Tag Archives: Fincher

Gone Girl

2 Oct
Ben Affleck's smile at press junkets caught director David Fincher's eyes and helped him get the role of Nick Dunne

How does one even have a go at Gone Girl? Anyone who’s read Gillian Flynn’s wildly popular novel — she penned the script as well — knows there’s some pretty well-laid change-ups within the story line, and we’re not even talking about the plot twist that comes sailing in at the end of the book. No, we’re talking about subtle turns of the screw that change and redirect context and the viewer’s orientation, forging an ephemeral, yet enjoyable immersion into the rapture of intrigue. So, I’ll tread carefully.

As the title implies, a woman goes missing under some curious circumstance and her husband’s innocence or culpability in the matter hangs in the balance. Gone Girl, much like Denis Villeneuve’s dark and foreboding Prisoners (2013), isn’t so much about solving the mystery at the fore, but the potpourri of personalities that drive and shape it. It’s an interesting comparison too, because the bleak rainy sheen that Villeneuve renders inPrisoners conjures up ominous shades of some of David Fincher’s more macabre works, namely Zodiac and Se7en.

Given Fincher’s running success with cinematic adaptations of bestsellers (Fight Club, The Social Network, The Girl With the Dragon Tattoo) the pairing would seem perfect, but invariably an assembly of ideals doesn’t always guarantee a victory. That’s not to say Gone Girl doesn’t work — far from it — but it is somewhat hampered by the continual churn of machinations and the inherent contrivances imbued in Flynn’s yarn. That said, the vestige of under-the-table trickery is aptly scant, and Fincher is far too accomplished a director to stumble into cliche. At his core, he’s a stylist who’s mellowed over the years. The frenetic flash cutting that generated smash-mouth kinetics in Fight Club and Se7en have been supplanted by the haunting aural moodiness composed by Trent Reznor and Atticus Ross, who won an Academy Award for their collaboration with Fincher on The Social NetworkContinue reading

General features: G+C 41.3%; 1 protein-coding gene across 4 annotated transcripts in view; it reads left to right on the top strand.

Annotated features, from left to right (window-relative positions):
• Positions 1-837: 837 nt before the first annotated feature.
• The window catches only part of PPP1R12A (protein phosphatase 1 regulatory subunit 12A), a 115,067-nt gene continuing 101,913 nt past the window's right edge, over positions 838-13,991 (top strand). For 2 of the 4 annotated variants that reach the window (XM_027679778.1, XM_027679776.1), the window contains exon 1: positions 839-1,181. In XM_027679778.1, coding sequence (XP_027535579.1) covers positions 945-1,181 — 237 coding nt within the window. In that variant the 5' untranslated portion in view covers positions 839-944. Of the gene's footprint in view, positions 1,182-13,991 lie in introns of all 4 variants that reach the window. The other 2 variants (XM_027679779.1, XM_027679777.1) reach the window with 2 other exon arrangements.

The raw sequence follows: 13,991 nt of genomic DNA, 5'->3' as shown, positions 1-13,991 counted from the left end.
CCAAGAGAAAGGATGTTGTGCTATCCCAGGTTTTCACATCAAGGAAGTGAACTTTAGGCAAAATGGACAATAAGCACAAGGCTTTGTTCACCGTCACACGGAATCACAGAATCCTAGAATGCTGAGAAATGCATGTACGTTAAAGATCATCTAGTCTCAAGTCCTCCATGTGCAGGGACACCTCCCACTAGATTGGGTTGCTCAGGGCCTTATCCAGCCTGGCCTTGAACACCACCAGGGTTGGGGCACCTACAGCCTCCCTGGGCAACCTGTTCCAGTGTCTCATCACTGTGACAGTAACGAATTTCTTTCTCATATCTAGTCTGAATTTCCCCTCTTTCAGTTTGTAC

The Game

17 Mar

R: ARCHIVE, S: MOVIES, D: 09/18/1997,

The Game

David Fincher’s grandiloquent mind fuck works tirelessly to maintain its heightened, if heavily engineered, state of paranoia. The film’s relative success lies in the dark, eerie moodiness that the director elevated to an art form in Seven. Here, however, his visual palette barely masks a slight, manipulative plot.

As Nicholas Van Orton, Michael Douglas resurrects his Wall Street creep, Gordon Gekko, except this time Douglas’s scrutinizing power broker has a hole in his life: he lacks love and excitement. So for his 48th birthday, Nicholas’s loopy black-sheep brother Conrad (Sean Penn catching minimal screen time) gives him a gift certificate for a high-concept gaming experience, a personalized adventure that comes to the player. Nicholas’s endeavors are surprisingly mundane as he is plagued by a series of minor life tragedies and near-Twilight Zone encounters that imply something larger and more devious is at work. The rocky blur between reality and fantasy aspires to be a Hitchcockian After Hours, but at two hours plus, The Game gets played out early on. Douglas and Penn help keep things credible with solid performances, and Deborah Kara Unger extends the sexual immediacy of her Crash role by playing the object of desire who doesn’t wear any panties.